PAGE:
In Stephani's "Relativity", section 33.3, equation (33.9), he has the Killing equations for cartesian coordinates as [tex]\xi_{a,b}+\xi_{b,a}=0[/tex] From there he says upon differentiation, you can get the following three equations [tex]\xi_{a,bc}+\xi_{b,ac}=0[/tex] [tex]\xi_{b,ca}+\xi_{c,ba}=0[/tex] [tex]\xi_{c,ab}+\xi_{a,cb}=0[/tex] Now, I'm not use to the ,; notation, but doesn't the first equation mean [tex]\partial_b \xi_a + \partial_a \xi_b=0[/tex]? If so, I don't understand the other 3 equations then. If for example, the first one is suppose to be subsequent differentiation by [tex]\partial_c[/tex], then wouldn't it be[tex]\xi_{a,b,c}+\xi_{b,a,c}=0[/tex]?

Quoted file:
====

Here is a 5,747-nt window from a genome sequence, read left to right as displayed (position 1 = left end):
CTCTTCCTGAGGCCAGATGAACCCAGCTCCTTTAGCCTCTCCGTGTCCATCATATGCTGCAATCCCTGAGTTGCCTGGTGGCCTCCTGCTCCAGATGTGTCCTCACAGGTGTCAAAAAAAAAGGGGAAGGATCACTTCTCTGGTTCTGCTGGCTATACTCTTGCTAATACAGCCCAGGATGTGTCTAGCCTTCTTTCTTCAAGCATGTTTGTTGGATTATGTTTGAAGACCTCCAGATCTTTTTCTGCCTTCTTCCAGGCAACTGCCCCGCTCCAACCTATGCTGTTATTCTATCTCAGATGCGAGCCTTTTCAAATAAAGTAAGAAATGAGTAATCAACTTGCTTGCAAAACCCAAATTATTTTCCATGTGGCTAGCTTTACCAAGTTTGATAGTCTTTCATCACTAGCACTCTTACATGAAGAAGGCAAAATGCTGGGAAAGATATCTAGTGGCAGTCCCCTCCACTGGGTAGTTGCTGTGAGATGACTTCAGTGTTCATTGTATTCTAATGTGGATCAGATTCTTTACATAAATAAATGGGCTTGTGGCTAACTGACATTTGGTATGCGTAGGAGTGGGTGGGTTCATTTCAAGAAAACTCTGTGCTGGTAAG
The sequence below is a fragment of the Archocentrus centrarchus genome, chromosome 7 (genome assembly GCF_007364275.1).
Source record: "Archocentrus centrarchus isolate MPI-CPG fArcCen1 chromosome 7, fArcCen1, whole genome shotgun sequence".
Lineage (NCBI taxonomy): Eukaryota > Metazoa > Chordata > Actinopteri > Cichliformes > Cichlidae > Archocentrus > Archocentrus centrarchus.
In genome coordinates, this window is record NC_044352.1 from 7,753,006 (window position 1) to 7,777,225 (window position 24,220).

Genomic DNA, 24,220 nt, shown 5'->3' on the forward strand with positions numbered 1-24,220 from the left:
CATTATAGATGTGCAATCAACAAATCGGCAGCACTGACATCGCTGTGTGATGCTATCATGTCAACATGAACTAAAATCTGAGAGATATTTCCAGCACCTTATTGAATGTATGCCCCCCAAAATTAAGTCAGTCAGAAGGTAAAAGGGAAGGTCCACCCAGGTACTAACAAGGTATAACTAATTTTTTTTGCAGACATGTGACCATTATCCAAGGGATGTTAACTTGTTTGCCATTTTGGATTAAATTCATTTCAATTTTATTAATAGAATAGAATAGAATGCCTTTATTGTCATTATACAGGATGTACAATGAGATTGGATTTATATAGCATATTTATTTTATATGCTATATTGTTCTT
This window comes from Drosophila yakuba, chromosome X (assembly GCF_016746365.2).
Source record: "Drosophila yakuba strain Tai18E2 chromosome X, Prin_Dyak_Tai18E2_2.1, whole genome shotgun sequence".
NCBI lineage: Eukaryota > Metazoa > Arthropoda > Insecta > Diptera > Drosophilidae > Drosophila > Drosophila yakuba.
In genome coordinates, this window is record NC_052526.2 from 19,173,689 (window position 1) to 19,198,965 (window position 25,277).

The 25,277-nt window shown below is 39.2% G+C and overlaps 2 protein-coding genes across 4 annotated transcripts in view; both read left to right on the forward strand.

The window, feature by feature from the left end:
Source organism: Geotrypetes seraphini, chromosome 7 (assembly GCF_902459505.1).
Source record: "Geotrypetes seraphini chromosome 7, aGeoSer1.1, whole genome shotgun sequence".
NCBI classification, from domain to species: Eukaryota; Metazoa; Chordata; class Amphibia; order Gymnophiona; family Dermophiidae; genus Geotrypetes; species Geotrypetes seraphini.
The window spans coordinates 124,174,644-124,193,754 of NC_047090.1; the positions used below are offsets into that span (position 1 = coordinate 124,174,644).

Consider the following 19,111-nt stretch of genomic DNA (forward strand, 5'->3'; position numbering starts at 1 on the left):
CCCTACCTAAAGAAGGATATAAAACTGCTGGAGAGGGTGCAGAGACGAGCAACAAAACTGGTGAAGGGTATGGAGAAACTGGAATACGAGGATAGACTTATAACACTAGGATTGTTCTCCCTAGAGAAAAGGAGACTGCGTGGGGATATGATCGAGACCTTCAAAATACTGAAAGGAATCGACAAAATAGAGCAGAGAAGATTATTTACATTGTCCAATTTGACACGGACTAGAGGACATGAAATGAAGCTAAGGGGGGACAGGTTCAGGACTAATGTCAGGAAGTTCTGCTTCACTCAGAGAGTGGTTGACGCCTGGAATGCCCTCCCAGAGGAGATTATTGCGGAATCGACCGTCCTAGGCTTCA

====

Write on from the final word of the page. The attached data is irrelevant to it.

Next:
I think that it is supposed to be a second derivative, and the second comma is omitted. So: [tex] \xi_{b,ca} = \partial_a(\partial_c\xi_b)[/tex] EDIT: If you assume that, then does it work?
As far as i can tell, no. He seems to be permuting the indices but I don't know what about the killing vector allows one to do that.
If you're working in a flat space without a torsion, then the partial derivatives commute when applied to any covector, be it Killing or not. So from the Killing equation [itex] \xi_{(a,b)} = 0 [/itex], differentiating it by [itex] x^c [/itex], one obtains succesively [tex] \xi_{(a,b)c} = \xi_{(a,bc)} = 0 {}[/tex] , thing which allows you, Stephani and everybody else to permute the indices in every of the 6 possible cases, without changing anything.